Bet-Ashur held up his free hand, skeletal fingers curling around into a grasping ball. A resonant sound issued forth from him, all discordant edges that flayed at the fibres of being and sent chill tremors through the bones. Around that grasped hand, wisps of cold light began to form, frozen radiance that brought a chill to the air.
Blade’s rapier lashed out, whipping at the hand about which sparks of ice began to flare and flicker. “Ware the touch,” barked he, “For it brings death couched in winter.” A jaunty tune escaped his lips, a remembrance of sunlight and summer’s warmth, in an effort to counter the spells of Bet-Ashur, but a vast gulf existed between the pair in terms of skill, and of experience. He had about as much chance of turning back the sea as opposing Bet-Ashur, and yet the Baktheri prince could not ignore such a blatant challenge to his prowess, and so he turned his attention upon Blade, bearing down upon him with the full fury of his unearthly gaze.
It struck Blade in full might, and the man felt his body beginning to freeze beneath it as his will withered before the gaze like a reed in the flames. The tunes died upon his lips and the magic faltered, along with the bronzed orb that hovered above, deepening the shadows of the room.
”Strike now,” he croaked, straining to get the words out through a tight constricted throat, straining with every last fibre of his being.
Peregrine needed no other encouragement, and she let ring a warcry as she flung herself forward, her scimitar describing a glittering arc through the air as it descended towards Bet-Ashur. It struck the deathless prince upon the shoulder, and bounced clear. It had been as if striking a statue of stone. The reverberations of it lanced through her arm, stinging at her fingers.
Yet it had not been without merit or results, for the obsidian knife fell from Bet-Ashur’s grasp and the arm fell down at his side, unmoving.
An outraged hiss escaped between Bet-Ashur’s teeth. “Villainous knave! Spawn of dogs! Your people shall suffer for this, down to the very last. I shall hunt them down, each mewling child and feeble greybeard, until none more remain and the name of your kind is but a whisper on the wind that will be forgotten.”
“Many have threatened us thusly,” Peregrine responded, her head held high, “Yet we are still here. The time may yet come that we die and our name goes down in ruin, but we shall do it as a free people, and proud.”
Bet-Ashur lunged at Peregrine with his icy shrouded hand, trying to grasp her about the throat. She slipped aside with the grace of a tigress, hewing down at the arm. Once more the ringing blow stung her arms, but it had been met by a cracking sound, and Bet-Ashur’s arm dropped.
Blade shook himself free of the stupor that had overwhelmed him, Bet-Ashur’s concentration broken by Peregrine’s bold assault upon him. The deathless prince may have been hindered, yet he remained still an opponent most formidable, not to be taken lightly even when thus impaired. He knew that his rapier would have little effect upon Bet-Ashur, and his magic of limited use as well.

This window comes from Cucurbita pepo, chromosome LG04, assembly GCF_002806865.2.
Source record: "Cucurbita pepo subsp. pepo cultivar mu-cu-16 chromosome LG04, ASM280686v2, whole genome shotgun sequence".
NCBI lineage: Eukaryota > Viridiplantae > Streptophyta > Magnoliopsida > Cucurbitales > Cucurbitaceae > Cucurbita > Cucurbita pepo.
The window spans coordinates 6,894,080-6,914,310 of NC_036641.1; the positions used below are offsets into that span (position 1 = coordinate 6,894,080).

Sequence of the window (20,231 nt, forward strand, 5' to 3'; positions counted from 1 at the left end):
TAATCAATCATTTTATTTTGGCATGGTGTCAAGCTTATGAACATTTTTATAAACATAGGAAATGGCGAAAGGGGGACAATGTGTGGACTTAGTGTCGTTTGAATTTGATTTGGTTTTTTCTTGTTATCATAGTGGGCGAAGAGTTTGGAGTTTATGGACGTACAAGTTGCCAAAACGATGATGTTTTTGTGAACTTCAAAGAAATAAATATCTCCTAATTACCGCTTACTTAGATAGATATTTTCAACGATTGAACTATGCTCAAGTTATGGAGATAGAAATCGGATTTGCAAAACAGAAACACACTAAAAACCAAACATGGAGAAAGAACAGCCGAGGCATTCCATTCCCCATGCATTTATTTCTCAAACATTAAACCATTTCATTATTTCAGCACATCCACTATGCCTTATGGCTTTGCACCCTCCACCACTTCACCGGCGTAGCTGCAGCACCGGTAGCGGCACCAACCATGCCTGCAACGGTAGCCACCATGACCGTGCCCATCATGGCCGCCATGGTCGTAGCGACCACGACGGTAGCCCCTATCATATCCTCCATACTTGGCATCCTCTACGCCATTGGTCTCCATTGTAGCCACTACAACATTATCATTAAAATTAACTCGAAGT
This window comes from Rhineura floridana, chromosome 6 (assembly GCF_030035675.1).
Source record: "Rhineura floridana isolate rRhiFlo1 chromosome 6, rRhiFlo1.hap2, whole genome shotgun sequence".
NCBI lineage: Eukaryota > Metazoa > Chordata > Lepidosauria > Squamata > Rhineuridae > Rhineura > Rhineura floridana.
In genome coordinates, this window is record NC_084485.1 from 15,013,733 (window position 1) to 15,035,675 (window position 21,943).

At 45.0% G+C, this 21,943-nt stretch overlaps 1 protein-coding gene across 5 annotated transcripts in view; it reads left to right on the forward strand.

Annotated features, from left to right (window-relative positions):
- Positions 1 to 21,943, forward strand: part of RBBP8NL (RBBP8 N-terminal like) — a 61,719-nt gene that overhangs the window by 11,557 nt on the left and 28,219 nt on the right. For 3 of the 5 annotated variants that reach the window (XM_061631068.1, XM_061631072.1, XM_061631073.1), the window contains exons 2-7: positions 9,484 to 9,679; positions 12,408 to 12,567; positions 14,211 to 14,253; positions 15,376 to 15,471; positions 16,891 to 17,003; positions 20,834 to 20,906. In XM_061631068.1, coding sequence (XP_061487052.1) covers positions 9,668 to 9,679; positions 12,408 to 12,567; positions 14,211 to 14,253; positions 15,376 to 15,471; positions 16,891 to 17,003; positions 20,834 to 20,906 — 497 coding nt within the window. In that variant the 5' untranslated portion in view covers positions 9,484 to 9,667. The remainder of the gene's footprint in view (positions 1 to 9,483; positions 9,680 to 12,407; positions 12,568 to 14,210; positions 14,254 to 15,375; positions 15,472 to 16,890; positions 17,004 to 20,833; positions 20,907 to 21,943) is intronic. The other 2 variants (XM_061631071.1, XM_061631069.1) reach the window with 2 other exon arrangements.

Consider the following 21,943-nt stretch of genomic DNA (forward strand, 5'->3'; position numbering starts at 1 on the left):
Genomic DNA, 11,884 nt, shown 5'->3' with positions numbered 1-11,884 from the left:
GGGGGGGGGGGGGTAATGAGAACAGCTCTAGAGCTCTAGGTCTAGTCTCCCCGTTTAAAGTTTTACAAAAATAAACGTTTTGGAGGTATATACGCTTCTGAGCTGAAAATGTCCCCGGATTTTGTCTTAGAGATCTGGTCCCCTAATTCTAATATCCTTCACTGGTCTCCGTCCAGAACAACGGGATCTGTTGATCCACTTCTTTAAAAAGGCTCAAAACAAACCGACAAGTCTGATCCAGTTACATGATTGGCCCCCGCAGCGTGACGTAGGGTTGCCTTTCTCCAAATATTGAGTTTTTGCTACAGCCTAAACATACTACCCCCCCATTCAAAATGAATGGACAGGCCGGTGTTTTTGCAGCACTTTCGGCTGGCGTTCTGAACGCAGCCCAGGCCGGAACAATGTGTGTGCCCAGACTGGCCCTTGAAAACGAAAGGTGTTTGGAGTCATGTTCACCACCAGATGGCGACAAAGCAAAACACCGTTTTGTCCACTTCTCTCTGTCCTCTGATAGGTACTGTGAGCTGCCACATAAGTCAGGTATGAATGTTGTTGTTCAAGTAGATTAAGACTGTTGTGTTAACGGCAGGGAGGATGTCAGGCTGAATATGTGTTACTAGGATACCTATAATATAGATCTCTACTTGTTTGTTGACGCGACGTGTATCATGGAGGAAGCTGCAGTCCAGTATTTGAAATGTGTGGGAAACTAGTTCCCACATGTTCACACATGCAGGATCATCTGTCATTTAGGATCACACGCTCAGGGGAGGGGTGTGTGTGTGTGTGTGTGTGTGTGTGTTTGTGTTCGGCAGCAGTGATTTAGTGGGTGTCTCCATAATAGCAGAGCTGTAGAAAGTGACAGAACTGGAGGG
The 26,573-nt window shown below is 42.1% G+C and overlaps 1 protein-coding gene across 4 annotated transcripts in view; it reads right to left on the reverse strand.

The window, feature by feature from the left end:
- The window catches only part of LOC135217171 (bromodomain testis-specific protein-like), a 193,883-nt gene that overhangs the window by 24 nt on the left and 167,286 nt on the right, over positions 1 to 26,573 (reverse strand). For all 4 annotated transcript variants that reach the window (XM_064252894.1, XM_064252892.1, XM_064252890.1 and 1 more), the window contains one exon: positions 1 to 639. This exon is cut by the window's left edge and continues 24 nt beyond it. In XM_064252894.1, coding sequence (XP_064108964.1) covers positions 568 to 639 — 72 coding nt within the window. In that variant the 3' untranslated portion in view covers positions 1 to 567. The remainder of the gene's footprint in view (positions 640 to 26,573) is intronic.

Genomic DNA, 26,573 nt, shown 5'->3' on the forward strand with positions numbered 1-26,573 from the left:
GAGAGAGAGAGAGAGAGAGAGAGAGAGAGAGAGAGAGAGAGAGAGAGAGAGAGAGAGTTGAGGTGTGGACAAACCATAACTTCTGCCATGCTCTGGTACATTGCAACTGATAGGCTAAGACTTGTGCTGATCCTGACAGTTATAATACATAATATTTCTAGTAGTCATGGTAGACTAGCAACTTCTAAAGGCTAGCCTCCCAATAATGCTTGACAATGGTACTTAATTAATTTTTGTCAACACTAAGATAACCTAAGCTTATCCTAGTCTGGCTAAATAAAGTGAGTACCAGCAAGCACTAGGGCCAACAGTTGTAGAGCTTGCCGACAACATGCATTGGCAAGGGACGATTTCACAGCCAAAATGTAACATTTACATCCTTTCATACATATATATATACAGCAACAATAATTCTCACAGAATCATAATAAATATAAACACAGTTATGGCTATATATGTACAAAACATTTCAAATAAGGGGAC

The prince had dropped his sacrificial obsidian knife, though, and this Blade reached for as Peregrine distracted Bet-Ashur, with whipping blows and stinging words, enraging him yet further still. Blade’s hand closed around the hilt of the knife and a momentary sting touched his hand, and his memories, as dark energies within it surged. Ignoring the pain that locked his fingers tight, he stood and with silent resolve, manoeuvred behind Bet-Ashur, there to stab at his broad back.
The blade slid home, plunging through bone with ease.
An agonised, incredulous wail came from Bet-Ashur, one of utter disbelief that such a thing should happen to him. He stood for a few moments before simply crumpling to the floor, his bones mouldering away to dust even as they watched and his robes fraying into nothing.
A change swept across the chamber upon the death of Bet-Ashur. The ghouls, locked in fierce combat with the beleaguered warriors belonging to Kharjii and Barazi, were reducing to gibbering beasts. They fled in blind panic, leaving behind the survivors of the clash, and the dead. Fully half the men that had come into the city of Al-Arria lay slain, and many more bore wounds upon their bodies.
For a short moment relief was writ large upon the faces of those that had survived the ordeal, ye it did not take long before a subtle shift came across them. Men sidled aside to join their companions, and soon Barazi and Kharjii and their men faced each other across the chamber with drawn weapons at the ready. An uneasy feeling hung between them, both sides waiting for the other to act.
Peregrine strode out between the two groups as they faced off, and something fell from her hand that she had recovered from the dust of Bet-Ashur’s body. It hit the ground and bounced with the sound of metal upon stone. All eyes were drawn to it, to a golden ring set with a red gemstone that caught up the crimson light of the chamber.
“It appears that there are trinkets here to be had, as the tales say,” she told them. “We could fight, or we could depart our separate ways with riches enough for the time.”
Barazi glared at Kharjii, and Kharjii stared back with an iron gaze. Then Barazi lowered his weapon and a wry smile came upon him.
“I gave my word,” announced he. “I will not have it said that Emir Barazi is a man who does not honour his word. You are free to depart, Kharjii, but if we meet again I shall not be so gracious.”
Kharjii laughed as he sheathed his sword. “We shall met again, Barazi, have no doubt, whether it is this year, or the next, or the one beyond that. We still have much to settle, you and I.”
“Then come when you are ready and I shall await you beside the waters of the Lake of Khudir.”
And Fianna did laugh and shake her head. “This could all be settled in the here and now, yet you men of the cities have such strange notions of honour. If that is the way you wish it, then so be it, but as for me, I shall drink to the dead and of days yet to come.”